I Love You Both is an independent film by the family Archibald. Director Doug Archibald plays the sober Donnie, he of the vision board; Kristin plays Krystal, a modern flibbertigibbet with Herman, the pug dog. They wrote the script. He edited well with montages of music and sights, including baby pictures. Mother Charlene Archibald plays the very amusing character of the twins' mother, her every scene a stealer, even to pronouncing "contemplate" as "condomplates." Lucas Neff from TV's "Raising Hope" is a wonderful Andy, and Artemis Pebdani is Krystal's bawdy friend.

I Love You Both shows the twins' development from being too close to finding a new way of being twinned as adults. It is unpredictable and delightful, an amuse bouche.


Israeli writer/director Avi Nesher introduces his absorbing Past Life with a jolt that propels the narrative. Sephi Milch is singing in West Berlin, 1977, with her Jerusalem-based choral group. At the reception following the performance, an elderly Polish woman, whom Sephi does not know, violently grabs Sephi's arm while shouting that she sees the daughter of a murderer.  

Thus begins for Sephi and older sister Nana a tortuous search into their father's past. A Holocaust survivor himself, now a gynecologist, Dr. Baruch Milch has inflicted a painful childhood upon Sephi and Nana. Some subplots offer counterpoints to their quest for truth, others reinforce the psychological and emotional impact of Baruch's wartime actions. For example, despite entrenched sexism and discouragement, Sephi composes uplifting music. By contrast, Nana, editor of a sexually exploitive political magazine, faces an illness, convinced it is divine retribution for her father's actions. In the political backdrop, Egyptian President Anwar Sadat works for peace with Israelis, positing contemporary themes of reconciliation and forgiveness in the face of troubling conflict.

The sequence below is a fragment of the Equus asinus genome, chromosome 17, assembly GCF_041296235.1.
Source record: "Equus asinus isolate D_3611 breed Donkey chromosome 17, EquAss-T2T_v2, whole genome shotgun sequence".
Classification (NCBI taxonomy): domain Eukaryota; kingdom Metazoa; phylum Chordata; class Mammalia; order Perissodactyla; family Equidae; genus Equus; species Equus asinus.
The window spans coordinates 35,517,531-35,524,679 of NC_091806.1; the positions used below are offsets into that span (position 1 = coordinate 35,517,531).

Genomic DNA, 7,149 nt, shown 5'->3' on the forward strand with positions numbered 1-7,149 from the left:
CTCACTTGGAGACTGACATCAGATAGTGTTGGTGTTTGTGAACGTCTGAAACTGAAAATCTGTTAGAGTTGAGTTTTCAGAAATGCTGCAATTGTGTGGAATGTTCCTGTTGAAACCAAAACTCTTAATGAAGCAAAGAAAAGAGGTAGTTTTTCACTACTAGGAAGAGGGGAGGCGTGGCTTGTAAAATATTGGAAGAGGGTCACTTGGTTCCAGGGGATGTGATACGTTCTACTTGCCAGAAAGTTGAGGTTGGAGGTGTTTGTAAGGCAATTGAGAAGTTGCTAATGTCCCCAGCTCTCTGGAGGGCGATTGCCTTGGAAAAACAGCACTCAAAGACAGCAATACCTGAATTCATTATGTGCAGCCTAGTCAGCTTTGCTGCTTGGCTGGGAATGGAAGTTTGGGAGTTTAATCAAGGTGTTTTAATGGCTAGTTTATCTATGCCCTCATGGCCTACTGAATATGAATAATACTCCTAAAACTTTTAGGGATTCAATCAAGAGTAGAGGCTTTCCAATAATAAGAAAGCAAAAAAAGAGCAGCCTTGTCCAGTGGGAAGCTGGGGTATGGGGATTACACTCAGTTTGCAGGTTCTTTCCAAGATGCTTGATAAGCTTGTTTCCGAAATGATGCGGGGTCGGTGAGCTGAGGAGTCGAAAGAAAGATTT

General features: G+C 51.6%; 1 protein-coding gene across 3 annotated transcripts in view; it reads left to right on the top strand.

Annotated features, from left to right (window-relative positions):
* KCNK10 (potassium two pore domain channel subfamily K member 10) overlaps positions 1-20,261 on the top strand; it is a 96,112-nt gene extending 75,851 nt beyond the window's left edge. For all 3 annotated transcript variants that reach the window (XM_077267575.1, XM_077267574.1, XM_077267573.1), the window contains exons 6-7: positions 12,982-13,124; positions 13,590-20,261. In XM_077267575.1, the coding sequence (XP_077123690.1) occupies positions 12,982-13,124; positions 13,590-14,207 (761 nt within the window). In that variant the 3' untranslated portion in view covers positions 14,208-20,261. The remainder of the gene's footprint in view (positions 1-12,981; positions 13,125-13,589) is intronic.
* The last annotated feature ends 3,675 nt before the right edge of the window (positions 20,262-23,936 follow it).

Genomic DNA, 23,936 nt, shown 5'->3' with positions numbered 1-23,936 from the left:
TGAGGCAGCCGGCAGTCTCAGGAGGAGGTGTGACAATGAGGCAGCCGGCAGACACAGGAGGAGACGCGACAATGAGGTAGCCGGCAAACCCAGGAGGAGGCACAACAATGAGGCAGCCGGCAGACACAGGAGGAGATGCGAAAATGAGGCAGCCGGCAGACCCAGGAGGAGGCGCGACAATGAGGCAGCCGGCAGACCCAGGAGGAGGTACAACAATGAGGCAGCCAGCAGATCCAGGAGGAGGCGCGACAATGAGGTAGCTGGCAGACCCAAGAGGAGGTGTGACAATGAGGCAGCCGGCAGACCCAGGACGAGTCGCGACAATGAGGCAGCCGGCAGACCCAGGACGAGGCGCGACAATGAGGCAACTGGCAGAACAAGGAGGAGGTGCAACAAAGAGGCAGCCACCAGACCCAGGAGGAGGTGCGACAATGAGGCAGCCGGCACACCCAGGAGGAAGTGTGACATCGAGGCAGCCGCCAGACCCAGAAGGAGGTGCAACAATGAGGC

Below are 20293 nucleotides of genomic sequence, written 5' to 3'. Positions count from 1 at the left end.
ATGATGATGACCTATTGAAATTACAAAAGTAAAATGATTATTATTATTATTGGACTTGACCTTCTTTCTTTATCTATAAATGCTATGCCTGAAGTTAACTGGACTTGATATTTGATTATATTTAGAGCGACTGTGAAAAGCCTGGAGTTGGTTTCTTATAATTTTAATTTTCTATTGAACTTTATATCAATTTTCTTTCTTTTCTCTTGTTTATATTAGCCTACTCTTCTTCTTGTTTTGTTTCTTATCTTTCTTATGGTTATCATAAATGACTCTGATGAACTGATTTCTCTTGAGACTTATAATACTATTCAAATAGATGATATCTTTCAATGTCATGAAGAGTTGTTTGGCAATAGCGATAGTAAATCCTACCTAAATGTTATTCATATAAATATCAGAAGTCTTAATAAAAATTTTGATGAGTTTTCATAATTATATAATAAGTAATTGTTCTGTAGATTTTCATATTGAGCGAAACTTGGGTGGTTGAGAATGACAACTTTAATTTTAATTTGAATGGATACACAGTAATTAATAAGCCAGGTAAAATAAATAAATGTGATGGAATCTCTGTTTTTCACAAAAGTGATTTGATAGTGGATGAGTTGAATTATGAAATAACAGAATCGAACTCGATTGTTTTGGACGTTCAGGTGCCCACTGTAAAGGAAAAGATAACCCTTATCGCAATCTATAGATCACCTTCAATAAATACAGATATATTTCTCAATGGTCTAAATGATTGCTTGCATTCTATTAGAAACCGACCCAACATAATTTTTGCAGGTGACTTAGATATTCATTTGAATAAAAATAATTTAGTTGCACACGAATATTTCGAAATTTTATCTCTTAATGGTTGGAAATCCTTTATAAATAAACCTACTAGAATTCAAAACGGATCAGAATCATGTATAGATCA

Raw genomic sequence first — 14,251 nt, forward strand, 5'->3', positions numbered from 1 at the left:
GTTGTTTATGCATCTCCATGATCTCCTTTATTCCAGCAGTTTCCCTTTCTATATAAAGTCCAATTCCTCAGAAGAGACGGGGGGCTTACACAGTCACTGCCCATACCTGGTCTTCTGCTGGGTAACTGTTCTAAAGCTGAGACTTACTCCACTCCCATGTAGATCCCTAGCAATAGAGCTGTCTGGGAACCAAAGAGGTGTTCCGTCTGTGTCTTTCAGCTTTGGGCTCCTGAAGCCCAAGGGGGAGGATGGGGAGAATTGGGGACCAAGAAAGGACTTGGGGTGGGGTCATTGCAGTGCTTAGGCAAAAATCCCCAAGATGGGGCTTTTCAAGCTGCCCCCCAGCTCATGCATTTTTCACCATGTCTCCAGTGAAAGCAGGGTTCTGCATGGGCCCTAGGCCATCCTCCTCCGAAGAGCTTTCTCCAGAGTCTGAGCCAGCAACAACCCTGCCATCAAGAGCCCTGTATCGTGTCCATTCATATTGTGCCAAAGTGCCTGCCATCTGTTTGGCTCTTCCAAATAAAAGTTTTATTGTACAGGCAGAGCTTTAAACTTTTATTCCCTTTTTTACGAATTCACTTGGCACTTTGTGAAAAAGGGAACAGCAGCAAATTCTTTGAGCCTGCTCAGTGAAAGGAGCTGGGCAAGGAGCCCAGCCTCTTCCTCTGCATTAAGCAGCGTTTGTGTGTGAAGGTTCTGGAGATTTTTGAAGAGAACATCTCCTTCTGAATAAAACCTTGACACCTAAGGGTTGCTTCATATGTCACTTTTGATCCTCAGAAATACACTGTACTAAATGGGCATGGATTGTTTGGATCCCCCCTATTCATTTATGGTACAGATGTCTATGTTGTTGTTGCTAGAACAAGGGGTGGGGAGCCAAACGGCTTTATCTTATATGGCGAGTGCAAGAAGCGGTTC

Based on real events, Nesher draws from Baruch Milch's actual memoir, Can Heaven Be Void? and the daughters' experiences. He inserts philosophical observations, including the comment that when "Fathers eat sour grapes, the children's teeth are set on edge."

As Sephi and Nana, actresses Joy Rieger and Nelly Tagar present their characters' contrasting personalities beautifully, sparring like real sisters. A fine supporting cast adds texture as does Yishai Steckler's soundtrack. In press notes, he cites his decision to use a Jewish liturgical Hebrew piece from the 17th century in the introductory concert. Later he integrates music colliding with events, resulting in a multilayered mix of ideas and emotion. 

Past Life is the first of a trilogy in which writer/director Avi Nesher probes the legacy of the past for its profound impact on present lives. Based on this first installment, I'm eagerly awaiting the second chapter, Valley of Ghosts, in production. Until then, Past Life screens in Hebrew, German, and Polish with English subtitles and with some English at Landmark's Plaza Frontenac Cinema.



The title is the name of a woman without direction. Leavey is treated poorly by her mother and step-father in a small New York town. She has no where to go. She's going there fast, fueled by drugs and alcohol. She joins the Marines to get out of town.

Once in the corps, even as she trains, Leavey continues making poor decisions. As punishment, she is sent to the kennels to clean dog poop. The German shepherds are being trained to be soldiers as well, soldiers who sniff out bombs. She's not very good at first. She seems to have no more connection with canines than she does with humans.